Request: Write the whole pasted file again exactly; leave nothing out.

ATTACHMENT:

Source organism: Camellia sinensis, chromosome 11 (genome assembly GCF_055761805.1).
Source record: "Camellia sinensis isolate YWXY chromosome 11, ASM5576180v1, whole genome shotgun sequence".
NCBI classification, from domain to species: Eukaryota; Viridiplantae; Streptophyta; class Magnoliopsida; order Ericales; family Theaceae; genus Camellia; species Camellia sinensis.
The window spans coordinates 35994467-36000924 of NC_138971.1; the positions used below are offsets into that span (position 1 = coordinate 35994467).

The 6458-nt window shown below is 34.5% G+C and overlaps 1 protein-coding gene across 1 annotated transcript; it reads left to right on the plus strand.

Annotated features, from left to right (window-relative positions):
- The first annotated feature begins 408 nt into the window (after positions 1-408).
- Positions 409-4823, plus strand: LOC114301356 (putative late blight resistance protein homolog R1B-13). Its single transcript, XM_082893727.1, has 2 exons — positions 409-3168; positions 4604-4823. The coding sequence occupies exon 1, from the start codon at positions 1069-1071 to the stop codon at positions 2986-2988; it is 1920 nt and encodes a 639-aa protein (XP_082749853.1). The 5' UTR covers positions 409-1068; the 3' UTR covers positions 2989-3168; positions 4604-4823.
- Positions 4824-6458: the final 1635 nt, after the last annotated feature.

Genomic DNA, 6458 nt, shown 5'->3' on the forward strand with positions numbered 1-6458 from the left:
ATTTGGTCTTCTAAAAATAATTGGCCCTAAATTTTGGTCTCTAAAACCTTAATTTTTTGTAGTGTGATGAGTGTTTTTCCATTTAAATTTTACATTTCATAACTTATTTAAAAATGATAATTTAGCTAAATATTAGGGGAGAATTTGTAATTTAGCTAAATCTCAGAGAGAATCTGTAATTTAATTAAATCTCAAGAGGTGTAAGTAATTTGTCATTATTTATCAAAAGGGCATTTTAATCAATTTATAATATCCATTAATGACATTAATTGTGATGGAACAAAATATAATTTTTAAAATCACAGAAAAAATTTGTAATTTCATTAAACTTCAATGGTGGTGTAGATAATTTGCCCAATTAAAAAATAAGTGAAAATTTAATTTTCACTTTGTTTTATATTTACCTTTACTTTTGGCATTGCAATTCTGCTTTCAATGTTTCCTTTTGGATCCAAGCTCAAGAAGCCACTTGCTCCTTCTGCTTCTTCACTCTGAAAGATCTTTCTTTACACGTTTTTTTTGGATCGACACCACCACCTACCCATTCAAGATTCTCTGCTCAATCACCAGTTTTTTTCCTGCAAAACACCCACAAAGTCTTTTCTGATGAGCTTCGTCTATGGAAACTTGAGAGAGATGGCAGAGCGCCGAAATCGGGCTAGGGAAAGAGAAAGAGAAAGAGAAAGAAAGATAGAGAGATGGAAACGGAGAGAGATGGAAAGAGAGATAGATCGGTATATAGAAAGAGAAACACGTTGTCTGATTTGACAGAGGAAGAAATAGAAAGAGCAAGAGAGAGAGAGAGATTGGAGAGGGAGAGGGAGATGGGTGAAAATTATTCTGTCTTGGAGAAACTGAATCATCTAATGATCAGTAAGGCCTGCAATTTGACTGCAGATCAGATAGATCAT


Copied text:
Source organism: Camellia sinensis, chromosome 11 (genome assembly GCF_055761805.1).
Source record: "Camellia sinensis isolate YWXY chromosome 11, ASM5576180v1, whole genome shotgun sequence".
NCBI classification, from domain to species: Eukaryota; Viridiplantae; Streptophyta; class Magnoliopsida; order Ericales; family Theaceae; genus Camellia; species Camellia sinensis.
The window spans coordinates 35994467-36000924 of NC_138971.1; the positions used below are offsets into that span (position 1 = coordinate 35994467).

The 6458-nt window shown below is 34.5% G+C and overlaps 1 protein-coding gene across 1 annotated transcript; it reads left to right on the plus strand.

Annotated features, from left to right (window-relative positions):
- The first annotated feature begins 408 nt into the window (after positions 1-408).
- Positions 409-4823, plus strand: LOC114301356 (putative late blight resistance protein homolog R1B-13). Its single transcript, XM_082893727.1, has 2 exons — positions 409-3168; positions 4604-4823. The coding sequence occupies exon 1, from the start codon at positions 1069-1071 to the stop codon at positions 2986-2988; it is 1920 nt and encodes a 639-aa protein (XP_082749853.1). The 5' UTR covers positions 409-1068; the 3' UTR covers positions 2989-3168; positions 4604-4823.
- Positions 4824-6458: the final 1635 nt, after the last annotated feature.

Genomic DNA, 6458 nt, shown 5'->3' on the forward strand with positions numbered 1-6458 from the left:
ATTTGGTCTTCTAAAAATAATTGGCCCTAAATTTTGGTCTCTAAAACCTTAATTTTTTGTAGTGTGATGAGTGTTTTTCCATTTAAATTTTACATTTCATAACTTATTTAAAAATGATAATTTAGCTAAATATTAGGGGAGAATTTGTAATTTAGCTAAATCTCAGAGAGAATCTGTAATTTAATTAAATCTCAAGAGGTGTAAGTAATTTGTCATTATTTATCAAAAGGGCATTTTAATCAATTTATAATATCCATTAATGACATTAATTGTGATGGAACAAAATATAATTTTTAAAATCACAGAAAAAATTTGTAATTTCATTAAACTTCAATGGTGGTGTAGATAATTTGCCCAATTAAAAAATAAGTGAAAATTTAATTTTCACTTTGTTTTATATTTACCTTTACTTTTGGCATTGCAATTCTGCTTTCAATGTTTCCTTTTGGATCCAAGCTCAAGAAGCCACTTGCTCCTTCTGCTTCTTCACTCTGAAAGATCTTTCTTTACACGTTTTTTTTGGATCGACACCACCACCTACCCATTCAAGATTCTCTGCTCAATCACCAGTTTTTTTCCTGCAAAACACCCACAAAGTCTTTTCTGATGAGCTTCGTCTATGGAAACTTGAGAGAGATGGCAGAGCGCCGAAATCGGGCTAGGGAAAGAGAAAGAGAAAGAGAAAGAAAGATAGAGAGATGGAAACGGAGAGAGATGGAAAGAGAGATAGATCGGTATATAGAAAGAGAAACACGTTGTCTGATTTGACAGAGGAAGAAATAGAAAGAGCAAGAGAGAGAGAGAGATTGGAGAGGGAGAGGGAGATGGGTGAAAATTATTCTGTCTTGGAGAAACTGAATCATCTAATGATCAGTAAGGCCTGCAATTTGACTGCAGATCAGATAGATCAT